Eighth-Grader Suspended for Team Spirit: Overreach or PC Run Amok?

A middle school student in California, named J.A., had an unexpected turn of events during a football game that turned what should have been a fun night into a nightmare ban for showing team spirit. The eighth-grader went to the game with dark face paint on to support his team, which the school administration thought was rude. The Foundation for Individual Rights and Expression (FIRE) stepped in to protect J.A.'s First Amendment rights and fight what they saw as the unfair ban.

J.A.'s dad said the game was fun and everyone had a good time. He even got advice from a black security guard to put on more face paint. A week later, though, the director of Muirland Middle School told J.A.'s family in a meeting that he would be suspended for two days and not be able to play in any more sports. The notice of discipline said that by painting his face black, J.A. made a "offensive comment with the intent to harm."

It is said that Principal Jeff Luna said the face paint was insulting because the other team, Morse High School, is "largely black." In answer, FIRE said the face paint wasn't "blackface," but rather a style that athletes and fans often use to show team spirit, stressing that it wasn't based on race. In this case, they said that wearing eye black is a regular trend at sporting events and doesn't have anything to do with race.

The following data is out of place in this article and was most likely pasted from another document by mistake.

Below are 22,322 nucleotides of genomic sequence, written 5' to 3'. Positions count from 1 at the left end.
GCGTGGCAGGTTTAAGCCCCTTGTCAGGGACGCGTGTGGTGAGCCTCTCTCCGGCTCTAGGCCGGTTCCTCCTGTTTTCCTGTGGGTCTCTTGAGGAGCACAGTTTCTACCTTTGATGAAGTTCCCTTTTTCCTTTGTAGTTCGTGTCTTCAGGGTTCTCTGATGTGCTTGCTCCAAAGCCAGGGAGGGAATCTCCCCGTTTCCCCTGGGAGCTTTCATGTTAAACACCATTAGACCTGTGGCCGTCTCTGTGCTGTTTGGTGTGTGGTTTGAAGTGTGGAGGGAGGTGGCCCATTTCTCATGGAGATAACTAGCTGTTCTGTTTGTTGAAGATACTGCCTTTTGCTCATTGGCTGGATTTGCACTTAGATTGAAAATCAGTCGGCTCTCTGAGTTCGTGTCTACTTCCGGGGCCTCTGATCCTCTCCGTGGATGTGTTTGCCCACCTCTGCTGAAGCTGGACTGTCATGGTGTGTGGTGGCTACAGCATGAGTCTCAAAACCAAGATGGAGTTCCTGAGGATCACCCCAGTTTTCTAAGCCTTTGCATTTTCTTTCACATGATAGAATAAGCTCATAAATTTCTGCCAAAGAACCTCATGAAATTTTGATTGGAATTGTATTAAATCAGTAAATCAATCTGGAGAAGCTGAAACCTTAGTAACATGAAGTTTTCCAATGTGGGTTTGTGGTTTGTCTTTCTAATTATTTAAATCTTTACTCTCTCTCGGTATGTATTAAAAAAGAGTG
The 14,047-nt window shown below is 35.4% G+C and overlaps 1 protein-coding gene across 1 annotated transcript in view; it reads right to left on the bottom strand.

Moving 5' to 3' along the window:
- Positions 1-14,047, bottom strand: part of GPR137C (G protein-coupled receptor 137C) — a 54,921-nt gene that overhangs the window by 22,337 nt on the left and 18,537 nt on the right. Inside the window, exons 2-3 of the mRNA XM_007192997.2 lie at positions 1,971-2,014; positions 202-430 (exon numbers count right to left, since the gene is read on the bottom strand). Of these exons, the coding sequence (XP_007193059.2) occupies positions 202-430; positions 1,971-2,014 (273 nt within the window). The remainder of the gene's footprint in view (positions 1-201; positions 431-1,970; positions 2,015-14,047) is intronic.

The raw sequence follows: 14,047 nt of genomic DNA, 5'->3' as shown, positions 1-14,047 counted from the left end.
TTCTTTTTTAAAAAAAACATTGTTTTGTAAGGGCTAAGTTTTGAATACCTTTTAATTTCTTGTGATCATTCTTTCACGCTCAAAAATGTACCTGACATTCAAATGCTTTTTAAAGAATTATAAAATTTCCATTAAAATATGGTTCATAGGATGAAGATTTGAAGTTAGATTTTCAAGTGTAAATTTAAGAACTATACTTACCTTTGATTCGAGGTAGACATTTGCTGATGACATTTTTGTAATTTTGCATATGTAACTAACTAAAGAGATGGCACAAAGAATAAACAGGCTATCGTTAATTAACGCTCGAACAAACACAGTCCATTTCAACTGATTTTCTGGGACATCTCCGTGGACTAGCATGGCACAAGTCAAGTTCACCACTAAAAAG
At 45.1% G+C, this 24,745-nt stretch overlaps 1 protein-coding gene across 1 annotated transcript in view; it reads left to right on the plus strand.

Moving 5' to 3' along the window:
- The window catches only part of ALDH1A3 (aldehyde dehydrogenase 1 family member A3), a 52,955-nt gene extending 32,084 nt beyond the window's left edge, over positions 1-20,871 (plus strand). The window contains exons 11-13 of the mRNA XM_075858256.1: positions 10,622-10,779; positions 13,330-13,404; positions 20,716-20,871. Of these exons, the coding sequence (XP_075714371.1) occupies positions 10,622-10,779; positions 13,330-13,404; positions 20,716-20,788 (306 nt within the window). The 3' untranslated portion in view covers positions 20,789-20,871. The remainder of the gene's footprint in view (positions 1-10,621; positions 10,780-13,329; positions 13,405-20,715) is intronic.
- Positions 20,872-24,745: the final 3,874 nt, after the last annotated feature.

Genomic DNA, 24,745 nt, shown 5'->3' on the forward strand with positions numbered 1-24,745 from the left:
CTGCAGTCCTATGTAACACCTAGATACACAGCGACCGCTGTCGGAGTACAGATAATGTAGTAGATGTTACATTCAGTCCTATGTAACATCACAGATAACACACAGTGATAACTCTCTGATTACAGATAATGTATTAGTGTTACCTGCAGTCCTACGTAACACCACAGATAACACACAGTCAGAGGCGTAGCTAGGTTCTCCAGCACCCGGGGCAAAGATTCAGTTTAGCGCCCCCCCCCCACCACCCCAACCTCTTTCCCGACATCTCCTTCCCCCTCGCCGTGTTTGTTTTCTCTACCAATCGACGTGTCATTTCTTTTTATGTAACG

Aaron Terr, who is in charge of public advocacy for FIRE, said that J.A.'s face paint didn't get in the way of anything at the game or at school later. He used the important Supreme Court case Tinker v. Des Moines to defend students' First Amendment rights and say that schools can't limit what students say because of unfounded fears. Terr asked the school to say again that it would follow the rules set out in the First Amendment.

The San Diego Unified School District refused to overturn J.A.'s ban, even though FIRE pushed for it. This case shows how important it is to protect students' right to say what they think without fear of unfair results. The fact that J.A. was punished by his school for showing harmless team pride makes people worry about the state of free speech in schools.


Written by Staff Reports

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